Water & Leisure Property – your questions answered
Whether you require professional advice on buying, selling or building a fishery or waterside property, our experienced Chartered Surveyors, Martin Freeman and Tom Good, can guide you through the process. In our January newsletter, we introduced you to our dedicated Water & Leisure team who specialise in this sector and work throughout the UK, following on with this theme, we delve a little deeper and answer your frequently asked questions.
How do you value fisheries?
We have extensive records of various fisheries that have been sold both on and off market going back over 20 years. This enables us to value fisheries based on comparable evidence (as houses are valued). Where a fishery is producing an income, or has the potential to, this will be taken into account and valued along investment principles.
Other factors such as prevailing economic conditions, the attractiveness of a site or the value of the different components (house, holiday lets, farmland, woodland etc) will be taken into account. Salmon rivers are usually valued on a value per fish basis.
How do I sell a fishery?
Get in touch with the experts at Fenn Wright, and we will arrange to visit your property and give our honest opinion on the price at which it should be placed on the market. We are professional in the advice we give: we won’t give you a hyper-inflated value of what we think it is worth just to get your instruction. In some cases, after visiting a site we make recommendations that certain improvements are carried out and the property put on the market at a later date.
If you are serious about selling, it is essential to be well prepared before putting your fishery on the market. Full information needs to be available including any planning issues and preferably three years audited accounts.
How much can I borrow against a fishery?
Generally speaking if you are able to service the loan through outside income and the business you may be able to borrow up to 60% of the market value of the property.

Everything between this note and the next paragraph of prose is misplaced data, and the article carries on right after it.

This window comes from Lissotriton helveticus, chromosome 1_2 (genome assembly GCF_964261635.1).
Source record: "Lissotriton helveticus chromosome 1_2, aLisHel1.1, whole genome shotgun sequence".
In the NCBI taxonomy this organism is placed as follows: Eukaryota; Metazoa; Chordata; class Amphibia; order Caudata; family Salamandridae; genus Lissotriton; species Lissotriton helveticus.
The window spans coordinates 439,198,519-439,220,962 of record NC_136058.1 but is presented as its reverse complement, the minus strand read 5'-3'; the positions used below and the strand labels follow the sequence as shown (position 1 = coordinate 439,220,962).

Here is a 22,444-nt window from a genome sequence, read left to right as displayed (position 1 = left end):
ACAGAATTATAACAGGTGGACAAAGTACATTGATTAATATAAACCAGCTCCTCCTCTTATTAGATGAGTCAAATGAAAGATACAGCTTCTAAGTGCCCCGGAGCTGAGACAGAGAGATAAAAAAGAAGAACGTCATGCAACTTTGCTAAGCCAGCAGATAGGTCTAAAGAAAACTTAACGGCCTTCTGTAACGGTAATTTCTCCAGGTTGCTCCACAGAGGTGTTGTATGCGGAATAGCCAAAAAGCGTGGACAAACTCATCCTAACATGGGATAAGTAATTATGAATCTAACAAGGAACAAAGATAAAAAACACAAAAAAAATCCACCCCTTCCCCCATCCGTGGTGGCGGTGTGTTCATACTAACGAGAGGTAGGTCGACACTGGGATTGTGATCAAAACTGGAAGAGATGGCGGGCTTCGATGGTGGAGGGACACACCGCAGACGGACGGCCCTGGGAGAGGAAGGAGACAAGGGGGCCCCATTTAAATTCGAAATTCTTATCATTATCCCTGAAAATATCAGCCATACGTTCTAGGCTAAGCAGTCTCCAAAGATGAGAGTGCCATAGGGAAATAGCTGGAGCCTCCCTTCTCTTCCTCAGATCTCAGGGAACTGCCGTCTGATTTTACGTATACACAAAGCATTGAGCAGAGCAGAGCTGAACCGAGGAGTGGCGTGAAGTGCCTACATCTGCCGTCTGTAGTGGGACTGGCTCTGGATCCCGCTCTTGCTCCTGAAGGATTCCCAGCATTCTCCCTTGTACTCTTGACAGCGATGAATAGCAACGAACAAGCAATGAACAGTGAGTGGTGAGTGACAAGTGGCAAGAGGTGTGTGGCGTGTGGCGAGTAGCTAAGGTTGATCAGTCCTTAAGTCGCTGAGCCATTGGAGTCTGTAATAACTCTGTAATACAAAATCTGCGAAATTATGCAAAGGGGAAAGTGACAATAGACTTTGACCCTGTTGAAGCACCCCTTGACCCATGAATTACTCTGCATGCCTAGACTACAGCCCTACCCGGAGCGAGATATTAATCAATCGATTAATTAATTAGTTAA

Lenders only provide finance on a commercial basis, which is usually more expensive than a residential mortgage.
How do I raise the finance for a fishery?
Specialist skills and knowledge are often required to successfully raise finance on fisheries.
Many people try to raise the finance themselves through high street lenders. Often, they find that these lenders view fisheries as an unknown entity and may be reluctant to lend substantial sums against them, as they have no specific credit policy guidelines on this sector.
It is important to approach the right lenders in order to access underwriters who have knowledge of, and are comfortable in funding, fisheries.
We have found that the funding of fisheries is usually a much smoother process where applicants use the services of professionals who have specialist skills and knowledge of raising fishery finance. We have ongoing relationships with certain such professionals and will be pleased to put you in touch.
Can you send me the accounts of a business?
Where a fishery or business has been trading and there are a set of accounts, these will be made available to seriously interested parties. This will usually mean that you have visited the property and met either the owner or our team.
Building a Fishery
Wouldn’t it be cheaper to buy some land and dig a lake? Possibly, but coming across land on the market with the right potential is very difficult.